From €13.50, $17.99, 129 Swedish krone, 1,010 roubles, £85 a dozen in bond
Here's a rosé to drink in a snowstorm, so solid, intriguing and comforting is it. It's made by Marc De Grazia in his dramatic, low-yielding vineyards on the slopes of Mount Etna, the not-so-extinct volcano that is home to so much winemaking energy at the moment. See my free Etna - the Burgundy of the Mediterranean these recent mouthwatering profiles on Purple Pages by our Italian specialist Walter Speller:
It's made mainly from the characteristic grape of Etna, Nerello Mascalese, which is in any case known for its relatively pale colour, with a little of the softer Nerello Cappuccio, the vines having been planted in 1927 and 1947 on the northern slopes at elevations of between 650 and 900 metres. It's no wonder this wine has a certain elegance about it, but the age of the vines and the volcanic soils imbue it with massive character and earthiness - and you can also taste the warmth of that volcano.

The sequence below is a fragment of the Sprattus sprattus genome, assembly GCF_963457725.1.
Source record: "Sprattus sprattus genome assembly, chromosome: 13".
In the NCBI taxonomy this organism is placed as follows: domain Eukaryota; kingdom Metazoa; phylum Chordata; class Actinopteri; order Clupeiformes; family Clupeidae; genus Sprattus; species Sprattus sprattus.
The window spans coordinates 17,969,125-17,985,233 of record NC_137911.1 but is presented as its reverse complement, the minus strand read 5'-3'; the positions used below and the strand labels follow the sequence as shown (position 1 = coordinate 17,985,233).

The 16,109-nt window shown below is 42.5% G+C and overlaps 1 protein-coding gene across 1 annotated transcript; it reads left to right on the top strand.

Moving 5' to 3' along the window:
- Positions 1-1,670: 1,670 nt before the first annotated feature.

As we explain in Wine Grapes, DNA profiling has shown that Nerello Mascalese is probably the progeny of Sangiovese and a sibling of the haunting Gaglioppo of Ciro in Calabria.
This is a firmly dry wine with some real texture to it. You could drink it without food, and might want to in mid summer, but I'd suggest it as a fine friend at the table too. Alcohol level is a reasonably moderate 13.5% and the wine should last nicely over the next year or two; it's still slightly chewy on the finish. Most unusually, this is a rosé that continues to open up in the glass.
British wine lovers can get their hands on this treasure only by buying it by the case from Justerini & Brooks at £85 a dozen in bond. But it certainly isn't going fall off a cliff the way so many rosés do after a few months in bottle.
According to winesearcher.com this lovely wine is not too difficult to find in the US and it is also available in Belgium, Sweden and Russia. Truly a pink wine for low temperatures.